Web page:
With college-bound students who take the SAT and ACT facing a new test of their writing skills, writing educators say parents can help strengthen their children's writing abilities at any age.
Miami University, home of the highly regardedOhio Writing Project, has worked with more than 3,000 K-12 teachers over 25 years to improve students' writing skills, earning national acclaim for producing classroom results in a cost-effective manner.
Miami (which will require the ACT or SAT writing test for admission in fall 2006) and OWP writing teachers came up with these tips for parents.
• Read to young children. Discuss books and the craft of writing with older children.
• Display your child's writing on the refrigerator, just as you would artwork.
• Encourage young children to write captions for drawings or suggest writing a story about what they've drawn.
• Encourage children to write thank you letters.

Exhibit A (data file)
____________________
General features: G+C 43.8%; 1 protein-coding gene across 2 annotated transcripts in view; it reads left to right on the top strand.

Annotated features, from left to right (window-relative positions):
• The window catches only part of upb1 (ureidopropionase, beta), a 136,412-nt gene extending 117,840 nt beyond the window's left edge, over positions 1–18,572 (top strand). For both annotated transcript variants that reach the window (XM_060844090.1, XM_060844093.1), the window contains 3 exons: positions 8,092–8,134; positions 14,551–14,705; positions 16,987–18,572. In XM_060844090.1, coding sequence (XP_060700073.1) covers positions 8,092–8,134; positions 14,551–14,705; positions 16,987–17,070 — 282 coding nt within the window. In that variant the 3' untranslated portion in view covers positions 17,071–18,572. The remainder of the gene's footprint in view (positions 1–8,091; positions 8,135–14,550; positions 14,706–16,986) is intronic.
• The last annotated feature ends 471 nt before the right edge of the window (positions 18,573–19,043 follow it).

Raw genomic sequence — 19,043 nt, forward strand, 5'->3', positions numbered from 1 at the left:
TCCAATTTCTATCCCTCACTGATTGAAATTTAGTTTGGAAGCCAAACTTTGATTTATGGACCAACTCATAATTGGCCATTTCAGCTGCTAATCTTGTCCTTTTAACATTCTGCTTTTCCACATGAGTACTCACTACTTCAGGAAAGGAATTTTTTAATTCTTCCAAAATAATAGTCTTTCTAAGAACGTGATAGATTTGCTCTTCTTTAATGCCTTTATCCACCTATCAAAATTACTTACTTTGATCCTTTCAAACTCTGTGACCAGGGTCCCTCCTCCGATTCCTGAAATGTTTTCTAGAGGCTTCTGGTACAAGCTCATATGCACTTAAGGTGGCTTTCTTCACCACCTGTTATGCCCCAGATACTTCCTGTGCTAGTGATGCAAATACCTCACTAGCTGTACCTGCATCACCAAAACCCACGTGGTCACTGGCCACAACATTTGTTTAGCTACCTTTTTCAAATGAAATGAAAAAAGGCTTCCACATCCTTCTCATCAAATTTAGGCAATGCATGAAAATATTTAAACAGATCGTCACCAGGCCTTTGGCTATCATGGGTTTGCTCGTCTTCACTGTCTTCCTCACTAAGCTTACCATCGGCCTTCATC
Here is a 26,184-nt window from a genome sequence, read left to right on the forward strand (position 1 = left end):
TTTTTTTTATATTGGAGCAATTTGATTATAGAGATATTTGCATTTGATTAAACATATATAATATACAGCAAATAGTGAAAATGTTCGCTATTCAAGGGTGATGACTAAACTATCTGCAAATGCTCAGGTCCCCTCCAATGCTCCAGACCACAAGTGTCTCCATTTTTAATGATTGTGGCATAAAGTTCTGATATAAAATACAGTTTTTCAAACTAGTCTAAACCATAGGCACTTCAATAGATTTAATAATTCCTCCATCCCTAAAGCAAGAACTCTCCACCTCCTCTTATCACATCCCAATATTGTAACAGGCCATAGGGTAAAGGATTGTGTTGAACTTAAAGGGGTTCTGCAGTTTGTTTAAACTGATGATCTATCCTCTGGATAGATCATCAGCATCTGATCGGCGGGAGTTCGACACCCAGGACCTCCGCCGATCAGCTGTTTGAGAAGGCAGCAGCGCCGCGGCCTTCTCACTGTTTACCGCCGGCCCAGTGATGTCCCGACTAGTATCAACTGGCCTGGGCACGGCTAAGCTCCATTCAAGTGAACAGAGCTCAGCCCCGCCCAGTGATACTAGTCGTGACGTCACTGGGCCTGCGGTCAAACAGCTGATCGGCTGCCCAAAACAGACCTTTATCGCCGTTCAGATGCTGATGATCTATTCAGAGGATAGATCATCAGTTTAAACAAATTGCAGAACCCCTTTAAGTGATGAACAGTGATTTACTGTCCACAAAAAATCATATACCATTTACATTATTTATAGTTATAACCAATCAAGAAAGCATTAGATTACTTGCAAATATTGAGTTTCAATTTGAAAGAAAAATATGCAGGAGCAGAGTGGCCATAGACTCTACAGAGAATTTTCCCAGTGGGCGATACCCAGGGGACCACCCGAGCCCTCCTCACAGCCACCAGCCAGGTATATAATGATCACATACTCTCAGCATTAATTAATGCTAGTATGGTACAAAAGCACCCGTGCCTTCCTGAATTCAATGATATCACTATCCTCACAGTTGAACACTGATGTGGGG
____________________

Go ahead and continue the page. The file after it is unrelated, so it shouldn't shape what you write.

• Encourage your child to keep a list of words to use in a story.
• Press schools to include writing programs for early grades.
• Model writing for your children. They need to see you writing, whether it be letters or e-mails.
• Encourage students to participate in writing programs and camps.
• Get kids talking about writing. Discuss the differences in writing styles used in instant messaging and a term paper or book report.
• Talk about good writing as good thinking. Talk about the fact that good writers revise.
• Show an interest in your children's writing. Praise them. Encourage them to show you papers and reports.
• Suggest older children write a letter to the editor to the paper, keep minutes of club meetings, contribute to church newspapers, write to grandparents, e-mail friends or keep a journal.
• Encourage youngsters to spend five-10 minutes/day writing about any topic they choose.
• Make writing a family ritual. Write stories or poems for each other. Write tributes to each other at birthdays or anniversaries.
• Recommended books for parents on writing - About the Authors: Writing Workshop with Our Youngest Writers by Katie Wood Ray (young writers) or Bird by Bird: Some Instructions on Writing and Life by Anne Lamott (aimed at older writers).